Whenever someone in our whānau, especially our kids, face setbacks or difficult times, resilience is what can help them bounce back.
Most of us are born with a certain level of resilience. Just think of when your kid was a baby learning to walk. They persevered despite many wobbles, falls and tears. The resilience factor is getting back up, despite the set backs and eventually learning to walk.
However, when life throws up bigger challenges, kids can find it hard to tap into the resilience that drove them to learn to walk or ride a bike when they were younger.
There’s no disputing it – self-isolation is hard.
You’re doing your (very important) part to stamp out Covid-19. But it can be hard to stay positive when it feels like you’re stuck in Groundhog Day and juggling the stresses of work, home schooling and spending 24/7 with your bubble. To help get you and your whānau through in one piece, we’ve put together a list of useful strategies.
While we are thankful there are no full scale lockdowns, self-isolation can still throw up major challenges. Once again, you're back to being a parent and teacher on top of your job and being with your household 24/7.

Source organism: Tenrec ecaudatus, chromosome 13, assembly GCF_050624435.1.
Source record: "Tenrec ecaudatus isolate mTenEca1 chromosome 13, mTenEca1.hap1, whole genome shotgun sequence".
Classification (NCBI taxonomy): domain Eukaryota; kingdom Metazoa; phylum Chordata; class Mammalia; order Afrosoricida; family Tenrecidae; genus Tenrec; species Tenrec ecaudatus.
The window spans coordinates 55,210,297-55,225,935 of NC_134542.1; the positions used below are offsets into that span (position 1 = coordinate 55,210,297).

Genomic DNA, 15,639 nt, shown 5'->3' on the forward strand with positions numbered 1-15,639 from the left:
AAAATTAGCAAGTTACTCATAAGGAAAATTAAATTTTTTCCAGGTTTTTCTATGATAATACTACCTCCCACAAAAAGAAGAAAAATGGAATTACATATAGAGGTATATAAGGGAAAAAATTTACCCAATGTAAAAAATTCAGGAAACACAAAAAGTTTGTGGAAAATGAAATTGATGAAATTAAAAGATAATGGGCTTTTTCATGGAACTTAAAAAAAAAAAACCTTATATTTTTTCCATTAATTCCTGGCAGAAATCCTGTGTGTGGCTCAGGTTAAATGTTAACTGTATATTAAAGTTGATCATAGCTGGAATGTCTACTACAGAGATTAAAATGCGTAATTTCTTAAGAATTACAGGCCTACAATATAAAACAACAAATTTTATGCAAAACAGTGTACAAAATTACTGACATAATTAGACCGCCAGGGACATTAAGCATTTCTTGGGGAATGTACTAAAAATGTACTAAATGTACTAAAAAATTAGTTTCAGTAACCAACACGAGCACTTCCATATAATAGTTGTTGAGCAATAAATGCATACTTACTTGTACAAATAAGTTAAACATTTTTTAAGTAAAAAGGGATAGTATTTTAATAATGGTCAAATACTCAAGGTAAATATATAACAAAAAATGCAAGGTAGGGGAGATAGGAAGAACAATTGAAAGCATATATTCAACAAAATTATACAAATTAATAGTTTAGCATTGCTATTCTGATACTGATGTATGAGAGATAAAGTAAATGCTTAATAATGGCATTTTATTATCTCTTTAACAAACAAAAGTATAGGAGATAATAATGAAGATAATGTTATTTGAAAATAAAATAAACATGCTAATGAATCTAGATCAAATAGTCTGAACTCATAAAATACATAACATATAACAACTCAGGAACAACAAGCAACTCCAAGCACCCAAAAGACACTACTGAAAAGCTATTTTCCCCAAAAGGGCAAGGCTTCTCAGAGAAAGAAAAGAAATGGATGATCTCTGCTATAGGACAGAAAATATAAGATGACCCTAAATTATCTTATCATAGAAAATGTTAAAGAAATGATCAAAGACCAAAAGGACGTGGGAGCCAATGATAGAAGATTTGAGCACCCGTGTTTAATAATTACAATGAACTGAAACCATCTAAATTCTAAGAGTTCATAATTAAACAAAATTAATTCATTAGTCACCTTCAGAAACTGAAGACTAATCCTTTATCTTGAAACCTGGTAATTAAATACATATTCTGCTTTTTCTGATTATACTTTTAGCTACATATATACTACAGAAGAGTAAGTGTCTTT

With this in mind, the Kidz Therapy team has been in touch with mental health and wellbeing experts from around the country and we’ve gathered a range of resources to assist your whānau through these tough times.
Kidz Therapy is closed for face to face appointments during Covid Alert Levels 3 and 4. Here’s all the information you need to know about how we operate and the various Covid-19 Alert Levels.
We are doing everything we can to ensure the safety of our clients and employees. Kidz Therapy follows all government guidelines for Covid-19 responses. Please see below for further information on how Kidz Therapy clients are affected at each alert level.
It began as a response to a plea from the Howard League, an organisation which has been responsible for establishing programmes for prisoners to assist them with learning, training for employment and physical activities such as yoga. An established literacy programme is in place and, although I have considerable experience in literacy and phonological awareness, I wanted to devise a programme which extended their language development.
This article explores the dangers of unlimited screen time and internet access for young children. It also includes tips for parents who would like to ensure their child's online environment is a space space.
Written by Marie Kelly and publised in the Hyperexpress ADHD Newsletter September 2018
Why is it that some children can read fluently, yet when you ask them to retell the essence of the story or you ask them a direct question, they look at you blankly? Parents often wonder what they can do to help their children understand stories. We explore the key aspects of comprehension-building.